More and more companies are preaching "work/life balance," but if you look at the stats, employees and their bosses are more burned out than ever before. Whether it's communication tools that keep us on-call 24/7, devices that we never leave alone, or just a culture of more is better, there are plenty of pitfalls that suck our time and attention. Here’s a cautionary tale about working too much, followed by some proven strategies to help you live a fuller life while still achieving your main goals.
Getting Caught in the Productivity Snare
In a recent newsletter titled “Danielle Steel and the Tragic Appeal of Overwork,” Deep Work author Cal Newport shared the routine of the bestselling writer. Her results – over 800 million copies sold worldwide and 190 novels published – are hard to argue with. But this comes at the cost of logging 20 to 22-hour days that start at 8:30 AM and finish late at night.
“Steel is phenomenally successful, but her story reads like a Greek tragedy,” Newport noted. “She could, of course, decide to only write a single book per year, and still be a fabulously bestselling author, while also, you know, sleeping.” But the siren’s song of overwork keeps calling her back to the typewriter, making one wonder if the bestseller lists and royalties are worth it if Steel never actually makes time to enjoy the fruits of her considerable labors.
Why doesn’t she slow down or occasionally even – heaven forbid – push pause for a while to allow for rest and recuperation? “There’s a primal action-reward feedback loop embedded into the experience of disciplined effort leading to success,” Newport suggests. “Once you experience its pleasures it’s natural to crave more. For Steel, this dynamic seems to have spiraled out of control. Like King Midas, lost in his gilded loneliness, Steel cannot leave the typewriter.”
While it’s impossible to know how much pleasure Steel derives from the process of brainstorming, creating story arcs, and writing – and given how prolific she is, the answer is probably “a lot” – the temptation to keep pushing on and on seems to have become all-consuming. We often hear stories of “hyperwork” being driven by the requirements of a demanding profession or the culture of a hard-driving company. But what about when we lock ourselves in a productivity prison of our own making and keep adding bricks and bars to the ever more confining walls?
After all, as a self-employed author, Steel has her publisher’s deadlines to consider but, given that she’s far from a newbie author, has a lot of say in setting these. With more money in the bank than she could ever spend, Steel largely dictates her own schedule and chooses to work around the clock. How did this come about, and why does it continue to perpetuate itself?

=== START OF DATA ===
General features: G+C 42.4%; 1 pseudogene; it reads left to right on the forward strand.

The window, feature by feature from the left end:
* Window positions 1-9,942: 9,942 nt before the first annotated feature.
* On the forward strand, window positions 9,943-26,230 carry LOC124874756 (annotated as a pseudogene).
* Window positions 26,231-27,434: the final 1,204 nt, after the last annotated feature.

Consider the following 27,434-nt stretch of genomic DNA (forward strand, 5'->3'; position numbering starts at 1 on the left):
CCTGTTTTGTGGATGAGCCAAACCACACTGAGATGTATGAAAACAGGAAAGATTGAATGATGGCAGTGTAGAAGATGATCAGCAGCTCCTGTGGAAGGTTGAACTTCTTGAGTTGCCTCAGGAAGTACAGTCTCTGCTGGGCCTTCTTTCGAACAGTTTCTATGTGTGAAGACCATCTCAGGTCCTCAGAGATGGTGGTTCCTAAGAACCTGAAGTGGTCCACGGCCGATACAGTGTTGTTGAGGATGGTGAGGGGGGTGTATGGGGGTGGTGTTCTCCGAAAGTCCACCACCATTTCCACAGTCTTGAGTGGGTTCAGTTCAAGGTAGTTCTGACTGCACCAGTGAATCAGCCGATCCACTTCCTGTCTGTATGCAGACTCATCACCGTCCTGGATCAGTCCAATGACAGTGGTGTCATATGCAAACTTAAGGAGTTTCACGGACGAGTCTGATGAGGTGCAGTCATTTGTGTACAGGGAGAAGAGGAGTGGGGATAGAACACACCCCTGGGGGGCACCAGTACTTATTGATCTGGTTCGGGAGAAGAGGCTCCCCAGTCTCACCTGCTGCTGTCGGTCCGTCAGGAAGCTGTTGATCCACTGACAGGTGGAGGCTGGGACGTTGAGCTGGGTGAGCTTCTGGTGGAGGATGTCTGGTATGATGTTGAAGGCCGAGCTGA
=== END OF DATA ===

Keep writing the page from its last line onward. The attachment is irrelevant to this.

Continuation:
“I think this dynamic, to one degree or another, impacts anyone who has been fortunate enough to experience some success in their field,” Newport wrote. “Doing important work matters and sometimes this requires sacrifices. But there’s also a deep part of our humanity that responds to these successes — and the positive feedback they generate — by pushing us to seek this high at ever-increasing frequencies.”
His suggestion for breaking free from this frenetic, always-on cycle is for Steel to content herself by just publishing one book a year. He believes this would allow her more time to explore other elements of life and – by providing more space to think, relax, and just be – even improve the quality of her writing.
“One of the keys to cultivating a deep life seems to be figuring out how to ride this razor’s edge; to avoid the easy cynicism of dismissing effort altogether, while also avoiding Steel’s 20-hour days,” Newport wrote.
Breaking Yourself Out of Overwork
Does this make for uncomfortable reading because you see something of yourself in Steel? If so, maybe a combination of creative impulse, self-motivation, and relentless drive has propelled you to excel in your field, which is admirable. But have you had to give up everything else to achieve it? And what guard rails could you put up that would allow you to still do the kind of deep work that Newport has written about while also living a deeper life in the future?
In Steel’s case, she did a great job of deciding what she wanted to do – write novels – and pursuing it with total effort. But the problem is that this singular focus blotted out everything else in her world, to the point that working wasn’t just the main thing – it was the only thing. If this sounds like you, then you need to reexamine your top goal to find out if you even desire it anymore, or if it’s just become a millstone around your neck.
If you decide that you’re still shooting at the right target but have been doing far too much to try and hit it, then something needs to change. The only way to become more efficient is to figure out what the minimum amount of effort is that will allow you to achieve your goal, and to go no further. The legendary waterman Dave Kalama is often asked how someone should grip their paddle to get optimal power in each SUP or canoeing stroke. To answer, he gives the analogy of a door handle. If you want to get into a room, you turn it and pull just hard enough to open the door, not to wrench it off its hinges.